Sunday, February 04, 2007

JSW #1: Sediment thickness in the world's oceans

For my first post of JSW (Just Science week, Feb 5-9), i'm going to introduce my field of study, sedimentary geology, with an illustration. Much of the rest of this week, I will be discussing more than you've ever wanted to know about the sedimentation along continental margins. Actually, I have no idea what i'll be posting about...that's my guess...you'll have to stay tuned.

The above figure, which can be found here, shows the thickness of sediment in the world's oceans and marginal seas. I love this map...it is really great to get a global view like this. Like many others investigating patterns of nature, it is necessary to look at all scales. This post starts out big....the whole globe. Subsquent posts will zoom in spatially as well as pull back temporally and get a sense of past conditions.

One of the first things to focus on is the continents of North and South America. At this scale the configuration (and history) of the tectonic plates clearly governs the patterns (see map of plate boundaries below). Note the asymmetry of sediment thickness....the eastern margins of the land masses have thick accumuations (the hotter colors) of sediment whereas the western margins do not. The active western margins consist of a subduction margin in South America, transform margin in southern North America, and subduction margin in northern North America at a very large scale. This activity, although it creates a lot of high relief nearshore producing sediment, is not the best place to preserve sediment over long time scales.


The accumulations along the eastern, or "passive" margins, are so thick because they've been piling up for 10s of millions of years. These two strikingly different tectonic settings should be kept in mind.

Another notable pattern on the map of sediment thickness is the Bengal submarine fan. This fan, which sits in the Bay of Bengal between India and southeast Asia is the single largest accumulation of sediment on the planet (extending for nearly 30 degrees of latitude from the margin!).

Big deal. So, you may be asking so what...why should we study these accumulations of sediment? I hope to show you with a series of posts why I think it's interesting from a scientific standpoint to figure these things out. From the small-scale processes of transporting/depositing sediment to the spectacular geomorphology present on the sea floor to the implications to studying Earth history.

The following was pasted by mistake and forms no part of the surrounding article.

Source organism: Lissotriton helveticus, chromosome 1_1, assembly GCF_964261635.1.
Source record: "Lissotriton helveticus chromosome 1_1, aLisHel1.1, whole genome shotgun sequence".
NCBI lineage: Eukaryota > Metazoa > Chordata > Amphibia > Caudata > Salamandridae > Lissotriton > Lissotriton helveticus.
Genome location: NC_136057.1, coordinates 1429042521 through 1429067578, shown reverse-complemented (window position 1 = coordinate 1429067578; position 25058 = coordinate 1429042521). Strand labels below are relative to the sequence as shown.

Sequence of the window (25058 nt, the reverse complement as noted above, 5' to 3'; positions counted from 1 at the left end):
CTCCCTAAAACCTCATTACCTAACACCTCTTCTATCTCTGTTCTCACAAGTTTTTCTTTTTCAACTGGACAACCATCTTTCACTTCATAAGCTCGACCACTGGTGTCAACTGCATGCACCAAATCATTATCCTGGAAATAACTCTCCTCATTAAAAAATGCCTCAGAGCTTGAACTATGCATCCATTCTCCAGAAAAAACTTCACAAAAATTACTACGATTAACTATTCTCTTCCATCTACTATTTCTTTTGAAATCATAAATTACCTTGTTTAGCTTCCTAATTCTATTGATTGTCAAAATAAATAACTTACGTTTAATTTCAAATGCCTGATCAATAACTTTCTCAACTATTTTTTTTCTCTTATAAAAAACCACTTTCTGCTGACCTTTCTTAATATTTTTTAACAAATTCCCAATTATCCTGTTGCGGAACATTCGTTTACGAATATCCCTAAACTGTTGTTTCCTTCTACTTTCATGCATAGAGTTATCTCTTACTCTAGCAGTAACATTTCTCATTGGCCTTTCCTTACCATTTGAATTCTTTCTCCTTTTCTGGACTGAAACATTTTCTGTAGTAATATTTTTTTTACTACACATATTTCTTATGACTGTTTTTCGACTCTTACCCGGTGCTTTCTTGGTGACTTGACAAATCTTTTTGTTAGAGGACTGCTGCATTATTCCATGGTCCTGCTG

And, by now, i'm sure most of you may have also noticed the spatial coincidence of some of the thicker accumulations with petroleum provinces. This is no coincidence for sure....where you pile up a bunch of sediment over a long period of time you get the perfect host for our world's (for better or for worse) lifeblood. I'm not going to go too much into this particular application of sedimentary geology...at least not this week. My aim is higher....I want to learn as much as I can from these sediments/rocks. I'm a data junkie...I'll admit it. I want to observe and characterize information about the Earth....i'll take it where I can get it. I've been working on a post about 'peak oil' from a sedimentary geologist's perspective....but not this week. This week, i'll be using this information to tell you something (hopefully) interesting about our planet.


map of tectonic plates found here

2 comments:

Lab Lemming said...

So why does the western Atlantic have thicker sediment than the Eastern Atlantic?

Brian said...

That's a good question...the first thing about that map that i've always noticed is that the sedimentary succession off the Niger delta (in the "armpit" of Africa) is way under-represented on that map. It should be at least 12 km thick.

So, one reason could be data bias...there is much more known about east coast of North and South America.

But, the area of west Africa north of the Niger also doesn't have any giant rivers emptying into the Atlantic. Same with Europe to some extent.

Those are my thoughts off the top of my head.